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What about balance?

Plans to limit social subjects to history and geography will deny pupils an essential educational experience, argues Gavin Clark

ANGUS Council's proposal to limit social subjects to history and geography in first and second years. (Curriculum clearout, September 4) and The TESS editorial support for this plan will dismay proponents of a balanced, dynamic curriculum.

The recent inspectors' document "Achievement For All" clearly states that pupils should experience modern studies in S1S2. National curriculum guidelines also expect pupils to study all three social subjects. If Angus proceeds with this misguided plan it will set them apart from other education authorities in denying pupils an invaluable educational experience in S12 and therefore, in many cases, throughout secondary school. Modern studies is the only subject which can effectively cover topics such as the election and role of councillors and MPs, how society functions and the rights and responsibilities of individuals within Britain and the international community.

I do not imagine that the history and geography teachers of Angus will relish teaching the 5-14 curricular theme "People in Society", which they must do if this proposal goes through. Moreover, I am certain that they would not be able to cover this area meaningfully given limited time and resources. This is a workload issue which should encourage history and geography teachers to join their modern studies colleagues in opposing this plan.

Furthermore, as an SNP-run council, Angus is now at odds with its party's national education policy. Nicola Sturgeon, SNP spokesperson on education, has stated in a letter to the Modern Studies Association. "I am fully supportive of the expansion of modern studies in schools". In a recent MSA survey all sitting SNP MPs also expressed their full support for the teaching of modern studies in Scottish schools.

Members of Angus's dominant party ought perhaps to consult more closely with their political masters before engaging in such crude curriculum mismanagement. Their plans are already causing concerns within the ranks of the SNP. As Wally Leask, the former vice-convener of Angus education committee, told a concerned local teacher, "I would be appalled to think that children in Angus would not be given the opportunity to study modern studies since it is now such an important component of social subjects."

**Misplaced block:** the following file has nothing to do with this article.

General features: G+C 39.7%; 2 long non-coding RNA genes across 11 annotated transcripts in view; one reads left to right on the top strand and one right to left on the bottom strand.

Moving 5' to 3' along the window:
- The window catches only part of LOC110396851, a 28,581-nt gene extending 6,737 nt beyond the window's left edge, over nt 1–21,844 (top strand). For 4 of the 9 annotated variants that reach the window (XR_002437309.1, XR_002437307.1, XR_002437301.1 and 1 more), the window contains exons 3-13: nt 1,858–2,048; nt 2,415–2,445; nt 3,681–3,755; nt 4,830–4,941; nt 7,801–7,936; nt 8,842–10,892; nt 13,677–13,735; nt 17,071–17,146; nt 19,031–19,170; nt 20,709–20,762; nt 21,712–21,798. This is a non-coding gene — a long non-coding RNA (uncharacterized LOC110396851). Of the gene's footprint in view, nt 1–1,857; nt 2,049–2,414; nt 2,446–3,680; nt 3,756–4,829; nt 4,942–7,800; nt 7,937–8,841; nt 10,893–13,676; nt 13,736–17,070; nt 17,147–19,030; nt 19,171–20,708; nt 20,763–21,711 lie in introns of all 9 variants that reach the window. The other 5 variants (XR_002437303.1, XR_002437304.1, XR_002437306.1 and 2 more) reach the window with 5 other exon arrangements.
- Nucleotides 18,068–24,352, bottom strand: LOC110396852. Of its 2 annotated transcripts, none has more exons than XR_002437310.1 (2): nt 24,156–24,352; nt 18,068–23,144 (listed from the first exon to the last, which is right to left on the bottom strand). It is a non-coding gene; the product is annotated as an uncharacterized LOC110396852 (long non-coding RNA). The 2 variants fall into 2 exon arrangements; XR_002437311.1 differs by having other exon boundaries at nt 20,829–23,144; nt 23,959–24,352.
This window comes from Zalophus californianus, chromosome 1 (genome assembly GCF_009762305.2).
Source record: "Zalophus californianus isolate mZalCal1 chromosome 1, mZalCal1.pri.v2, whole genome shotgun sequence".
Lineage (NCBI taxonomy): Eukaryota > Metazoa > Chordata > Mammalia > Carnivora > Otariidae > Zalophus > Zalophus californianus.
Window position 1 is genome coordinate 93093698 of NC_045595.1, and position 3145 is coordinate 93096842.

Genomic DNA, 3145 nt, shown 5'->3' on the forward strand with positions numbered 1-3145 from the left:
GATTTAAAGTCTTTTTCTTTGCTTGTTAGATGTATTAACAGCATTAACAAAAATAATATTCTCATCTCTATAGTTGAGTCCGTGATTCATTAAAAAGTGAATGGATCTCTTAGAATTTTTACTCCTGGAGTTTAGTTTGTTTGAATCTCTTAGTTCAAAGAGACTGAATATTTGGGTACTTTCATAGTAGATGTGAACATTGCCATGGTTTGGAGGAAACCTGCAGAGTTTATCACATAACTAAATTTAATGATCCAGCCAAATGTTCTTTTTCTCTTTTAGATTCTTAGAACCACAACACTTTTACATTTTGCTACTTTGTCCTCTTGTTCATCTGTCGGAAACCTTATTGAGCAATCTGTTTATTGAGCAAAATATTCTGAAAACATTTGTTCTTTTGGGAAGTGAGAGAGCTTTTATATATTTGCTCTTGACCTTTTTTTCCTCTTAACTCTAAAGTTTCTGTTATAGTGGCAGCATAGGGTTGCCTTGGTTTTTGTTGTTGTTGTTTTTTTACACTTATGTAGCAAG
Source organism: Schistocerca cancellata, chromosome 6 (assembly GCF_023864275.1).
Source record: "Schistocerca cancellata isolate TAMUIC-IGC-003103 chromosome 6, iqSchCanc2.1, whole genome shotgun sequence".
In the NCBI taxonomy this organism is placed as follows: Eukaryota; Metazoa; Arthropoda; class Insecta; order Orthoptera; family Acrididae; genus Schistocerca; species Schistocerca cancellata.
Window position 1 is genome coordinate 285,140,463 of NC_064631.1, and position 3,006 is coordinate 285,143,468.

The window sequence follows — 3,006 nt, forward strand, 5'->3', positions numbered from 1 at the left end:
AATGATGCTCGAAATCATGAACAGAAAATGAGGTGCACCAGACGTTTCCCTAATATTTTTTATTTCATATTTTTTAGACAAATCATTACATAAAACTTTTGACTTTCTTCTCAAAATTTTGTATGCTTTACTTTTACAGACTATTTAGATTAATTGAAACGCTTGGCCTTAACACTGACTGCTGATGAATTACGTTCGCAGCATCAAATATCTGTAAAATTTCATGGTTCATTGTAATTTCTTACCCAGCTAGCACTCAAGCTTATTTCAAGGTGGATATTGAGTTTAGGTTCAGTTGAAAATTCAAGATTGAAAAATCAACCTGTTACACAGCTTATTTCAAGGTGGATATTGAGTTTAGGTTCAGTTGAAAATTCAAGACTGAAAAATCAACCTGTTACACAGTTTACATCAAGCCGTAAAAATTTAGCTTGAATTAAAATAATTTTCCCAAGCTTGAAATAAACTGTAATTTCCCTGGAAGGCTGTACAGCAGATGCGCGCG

The Tayside branch of the MSA has already communicated its opposition to Angus council. Like all MSA members it believes that it is time modern studies became a compulsory feature of the S1S2 curriculum. At present, the position of social subjects is unclear and unsatisfactory.

This allows local council experimentation to overrule Scottish Office guidelines which are clearly based on common sense. The value system of a country is reflected in its educational curriculum, and we must ask what messages the children of Angus are receiving under this proposal. Can we really allow them to believe that it is more important for them to understand their past than it is for them to understand their own lives and their roles in the future of our country and the wider world?

All who work in education must reject this absurd conclusion: the sensible approach is, of course, to accord both areas of learning equal importance.

It is time to safeguard all social subjects against local authority whim. While all teachers understand the need to facilitate effective learning in S1S2 there is widespread feeling that Angus has not looked creatively at the problem and has produced solutions without proper regard for a balanced curriculum.

Problems with a perceived "curriculum fragmentation" can be effectively reduced by blocked rotation in social subjects, thus ensuring all pupils receive the full range of subjects HMI believe they deserve.

While the status of social subjects must be addressed to prevent similar situations occurring elsewhere in the country, the urgent issue is now the education of the pupils of Angus. They must not be deprived of a curriculum which addresses their need for a balanced knowledge and understanding of the world around them and which respects their development educationally and as informed and confident citizens. The teaching and learning of modern studies impacts on all of our futures. Angus Council must be urged to review this short-sighted policy and to look more constructively at the education of its young people.

Gavin Clark is secretary of the Modern Studies Association.

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